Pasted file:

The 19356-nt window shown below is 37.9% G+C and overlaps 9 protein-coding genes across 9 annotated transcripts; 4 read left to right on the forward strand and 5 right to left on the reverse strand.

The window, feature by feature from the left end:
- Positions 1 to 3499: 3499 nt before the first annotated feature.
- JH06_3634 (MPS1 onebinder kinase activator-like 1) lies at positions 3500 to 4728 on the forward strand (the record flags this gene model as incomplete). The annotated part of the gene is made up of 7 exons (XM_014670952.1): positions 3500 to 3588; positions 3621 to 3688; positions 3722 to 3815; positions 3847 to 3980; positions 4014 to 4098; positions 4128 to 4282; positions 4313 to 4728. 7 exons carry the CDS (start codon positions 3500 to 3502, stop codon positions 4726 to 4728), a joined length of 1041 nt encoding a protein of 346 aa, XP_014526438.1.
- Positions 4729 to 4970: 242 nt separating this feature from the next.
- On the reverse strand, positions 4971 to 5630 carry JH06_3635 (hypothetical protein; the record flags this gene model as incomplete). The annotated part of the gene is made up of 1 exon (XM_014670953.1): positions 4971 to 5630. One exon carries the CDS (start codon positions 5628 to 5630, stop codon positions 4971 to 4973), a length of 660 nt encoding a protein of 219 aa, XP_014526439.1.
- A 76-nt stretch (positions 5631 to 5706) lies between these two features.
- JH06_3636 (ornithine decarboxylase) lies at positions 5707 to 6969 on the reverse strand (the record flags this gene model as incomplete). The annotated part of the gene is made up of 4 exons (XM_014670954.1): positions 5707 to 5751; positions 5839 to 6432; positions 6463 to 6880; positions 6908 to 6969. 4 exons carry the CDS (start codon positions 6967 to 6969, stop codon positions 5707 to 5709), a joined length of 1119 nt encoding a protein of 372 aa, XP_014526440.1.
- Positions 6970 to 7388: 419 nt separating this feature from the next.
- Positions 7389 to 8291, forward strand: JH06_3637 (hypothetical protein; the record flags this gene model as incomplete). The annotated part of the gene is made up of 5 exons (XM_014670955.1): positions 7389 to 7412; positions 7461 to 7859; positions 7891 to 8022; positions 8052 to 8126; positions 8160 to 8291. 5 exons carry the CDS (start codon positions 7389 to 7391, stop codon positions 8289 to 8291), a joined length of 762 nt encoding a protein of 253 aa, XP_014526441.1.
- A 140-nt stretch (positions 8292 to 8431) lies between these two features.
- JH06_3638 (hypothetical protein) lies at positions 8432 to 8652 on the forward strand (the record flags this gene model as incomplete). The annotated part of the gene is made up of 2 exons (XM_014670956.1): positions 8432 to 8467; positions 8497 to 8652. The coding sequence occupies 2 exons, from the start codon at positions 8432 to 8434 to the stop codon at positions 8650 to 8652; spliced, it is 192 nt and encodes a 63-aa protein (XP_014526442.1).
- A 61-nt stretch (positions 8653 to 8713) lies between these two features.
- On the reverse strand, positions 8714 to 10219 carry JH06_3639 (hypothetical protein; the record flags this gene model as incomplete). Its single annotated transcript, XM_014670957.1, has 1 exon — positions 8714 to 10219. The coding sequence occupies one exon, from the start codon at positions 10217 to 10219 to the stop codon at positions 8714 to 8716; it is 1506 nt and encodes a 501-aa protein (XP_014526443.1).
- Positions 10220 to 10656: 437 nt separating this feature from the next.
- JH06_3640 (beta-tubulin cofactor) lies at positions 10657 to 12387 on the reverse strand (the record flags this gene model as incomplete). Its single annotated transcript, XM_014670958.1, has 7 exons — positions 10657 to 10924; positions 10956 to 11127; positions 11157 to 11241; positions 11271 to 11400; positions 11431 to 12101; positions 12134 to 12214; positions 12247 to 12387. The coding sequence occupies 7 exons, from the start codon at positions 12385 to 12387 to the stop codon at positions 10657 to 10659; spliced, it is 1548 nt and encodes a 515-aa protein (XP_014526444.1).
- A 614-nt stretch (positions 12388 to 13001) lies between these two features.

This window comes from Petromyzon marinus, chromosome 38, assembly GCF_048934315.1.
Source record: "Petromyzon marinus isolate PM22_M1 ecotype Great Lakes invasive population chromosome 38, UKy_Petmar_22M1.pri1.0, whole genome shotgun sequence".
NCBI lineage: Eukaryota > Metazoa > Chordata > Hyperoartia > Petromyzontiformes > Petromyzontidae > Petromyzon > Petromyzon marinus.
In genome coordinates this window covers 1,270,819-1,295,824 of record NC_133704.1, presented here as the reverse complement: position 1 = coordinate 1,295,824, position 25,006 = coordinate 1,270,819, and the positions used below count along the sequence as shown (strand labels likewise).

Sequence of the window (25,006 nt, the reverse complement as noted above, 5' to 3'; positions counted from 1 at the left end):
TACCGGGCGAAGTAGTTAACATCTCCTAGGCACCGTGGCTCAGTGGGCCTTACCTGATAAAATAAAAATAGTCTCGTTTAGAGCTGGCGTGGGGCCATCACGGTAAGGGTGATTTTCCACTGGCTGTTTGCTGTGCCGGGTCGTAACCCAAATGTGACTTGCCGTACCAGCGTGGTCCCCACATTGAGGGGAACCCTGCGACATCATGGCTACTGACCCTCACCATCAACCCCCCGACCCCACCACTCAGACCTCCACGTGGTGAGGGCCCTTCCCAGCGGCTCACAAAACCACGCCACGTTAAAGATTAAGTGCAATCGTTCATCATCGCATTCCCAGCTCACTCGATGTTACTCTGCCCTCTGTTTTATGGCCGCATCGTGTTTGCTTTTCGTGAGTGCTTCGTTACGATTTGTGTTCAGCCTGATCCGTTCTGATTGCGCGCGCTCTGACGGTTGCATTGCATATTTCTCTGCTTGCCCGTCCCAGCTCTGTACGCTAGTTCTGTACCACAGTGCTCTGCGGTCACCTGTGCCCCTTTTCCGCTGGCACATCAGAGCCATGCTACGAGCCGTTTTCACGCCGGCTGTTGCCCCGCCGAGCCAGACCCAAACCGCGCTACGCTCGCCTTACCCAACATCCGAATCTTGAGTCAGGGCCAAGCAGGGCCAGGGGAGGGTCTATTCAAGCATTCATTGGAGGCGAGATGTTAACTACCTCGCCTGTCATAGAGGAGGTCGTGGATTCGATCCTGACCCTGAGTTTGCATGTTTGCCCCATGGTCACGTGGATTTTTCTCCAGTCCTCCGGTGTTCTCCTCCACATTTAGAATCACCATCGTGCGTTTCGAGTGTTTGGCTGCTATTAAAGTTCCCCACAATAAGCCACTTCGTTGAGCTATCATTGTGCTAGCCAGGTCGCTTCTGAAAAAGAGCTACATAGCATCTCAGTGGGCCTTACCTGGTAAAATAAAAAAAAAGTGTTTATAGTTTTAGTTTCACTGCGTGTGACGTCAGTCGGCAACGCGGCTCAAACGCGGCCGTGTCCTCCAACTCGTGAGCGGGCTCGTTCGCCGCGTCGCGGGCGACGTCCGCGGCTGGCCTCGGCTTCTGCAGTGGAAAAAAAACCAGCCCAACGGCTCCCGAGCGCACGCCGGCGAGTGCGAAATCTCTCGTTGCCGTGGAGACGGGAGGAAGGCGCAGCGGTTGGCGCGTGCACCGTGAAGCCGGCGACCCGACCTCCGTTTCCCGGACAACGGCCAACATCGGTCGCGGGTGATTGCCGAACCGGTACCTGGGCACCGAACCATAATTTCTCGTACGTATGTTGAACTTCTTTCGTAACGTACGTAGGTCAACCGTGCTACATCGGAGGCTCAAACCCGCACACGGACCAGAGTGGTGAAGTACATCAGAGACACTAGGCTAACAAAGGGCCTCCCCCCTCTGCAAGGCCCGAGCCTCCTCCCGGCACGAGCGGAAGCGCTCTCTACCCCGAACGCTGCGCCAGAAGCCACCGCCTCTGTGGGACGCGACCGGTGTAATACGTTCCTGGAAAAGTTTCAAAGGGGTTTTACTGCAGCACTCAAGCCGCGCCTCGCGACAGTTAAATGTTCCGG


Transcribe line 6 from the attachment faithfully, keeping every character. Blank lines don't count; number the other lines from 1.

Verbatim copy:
- On the reverse strand, positions 4971 to 5630 carry JH06_3635 (hypothetical protein; the record flags this gene model as incomplete). The annotated part of the gene is made up of 1 exon (XM_014670953.1): positions 4971 to 5630. One exon carries the CDS (start codon positions 5628 to 5630, stop codon positions 4971 to 4973), a length of 660 nt encoding a protein of 219 aa, XP_014526439.1.